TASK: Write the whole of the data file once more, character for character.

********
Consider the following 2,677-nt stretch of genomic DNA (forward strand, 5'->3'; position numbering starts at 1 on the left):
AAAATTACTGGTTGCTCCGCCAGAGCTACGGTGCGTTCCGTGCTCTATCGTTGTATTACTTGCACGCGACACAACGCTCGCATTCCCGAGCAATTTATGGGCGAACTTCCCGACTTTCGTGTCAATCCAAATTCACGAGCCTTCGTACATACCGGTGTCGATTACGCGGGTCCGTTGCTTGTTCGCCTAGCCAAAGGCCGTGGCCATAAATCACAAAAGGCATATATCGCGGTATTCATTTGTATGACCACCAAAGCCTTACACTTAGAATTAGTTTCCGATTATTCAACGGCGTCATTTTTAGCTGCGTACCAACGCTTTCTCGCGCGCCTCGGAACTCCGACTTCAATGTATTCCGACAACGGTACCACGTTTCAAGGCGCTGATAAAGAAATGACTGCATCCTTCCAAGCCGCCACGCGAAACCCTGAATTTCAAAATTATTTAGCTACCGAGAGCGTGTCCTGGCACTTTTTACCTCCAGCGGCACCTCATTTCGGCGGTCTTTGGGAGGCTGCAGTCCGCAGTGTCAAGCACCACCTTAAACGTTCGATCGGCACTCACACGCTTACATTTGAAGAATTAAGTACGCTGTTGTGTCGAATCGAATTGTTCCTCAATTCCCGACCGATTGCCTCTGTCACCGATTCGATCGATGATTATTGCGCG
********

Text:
Consider the following 2,677-nt stretch of genomic DNA (forward strand, 5'->3'; position numbering starts at 1 on the left):
AAAATTACTGGTTGCTCCGCCAGAGCTACGGTGCGTTCCGTGCTCTATCGTTGTATTACTTGCACGCGACACAACGCTCGCATTCCCGAGCAATTTATGGGCGAACTTCCCGACTTTCGTGTCAATCCAAATTCACGAGCCTTCGTACATACCGGTGTCGATTACGCGGGTCCGTTGCTTGTTCGCCTAGCCAAAGGCCGTGGCCATAAATCACAAAAGGCATATATCGCGGTATTCATTTGTATGACCACCAAAGCCTTACACTTAGAATTAGTTTCCGATTATTCAACGGCGTCATTTTTAGCTGCGTACCAACGCTTTCTCGCGCGCCTCGGAACTCCGACTTCAATGTATTCCGACAACGGTACCACGTTTCAAGGCGCTGATAAAGAAATGACTGCATCCTTCCAAGCCGCCACGCGAAACCCTGAATTTCAAAATTATTTAGCTACCGAGAGCGTGTCCTGGCACTTTTTACCTCCAGCGGCACCTCATTTCGGCGGTCTTTGGGAGGCTGCAGTCCGCAGTGTCAAGCACCACCTTAAACGTTCGATCGGCACTCACACGCTTACATTTGAAGAATTAAGTACGCTGTTGTGTCGAATCGAATTGTTCCTCAATTCCCGACCGATTGCCTCTGTCACCGATTCGATCGATGATTATTGCGCG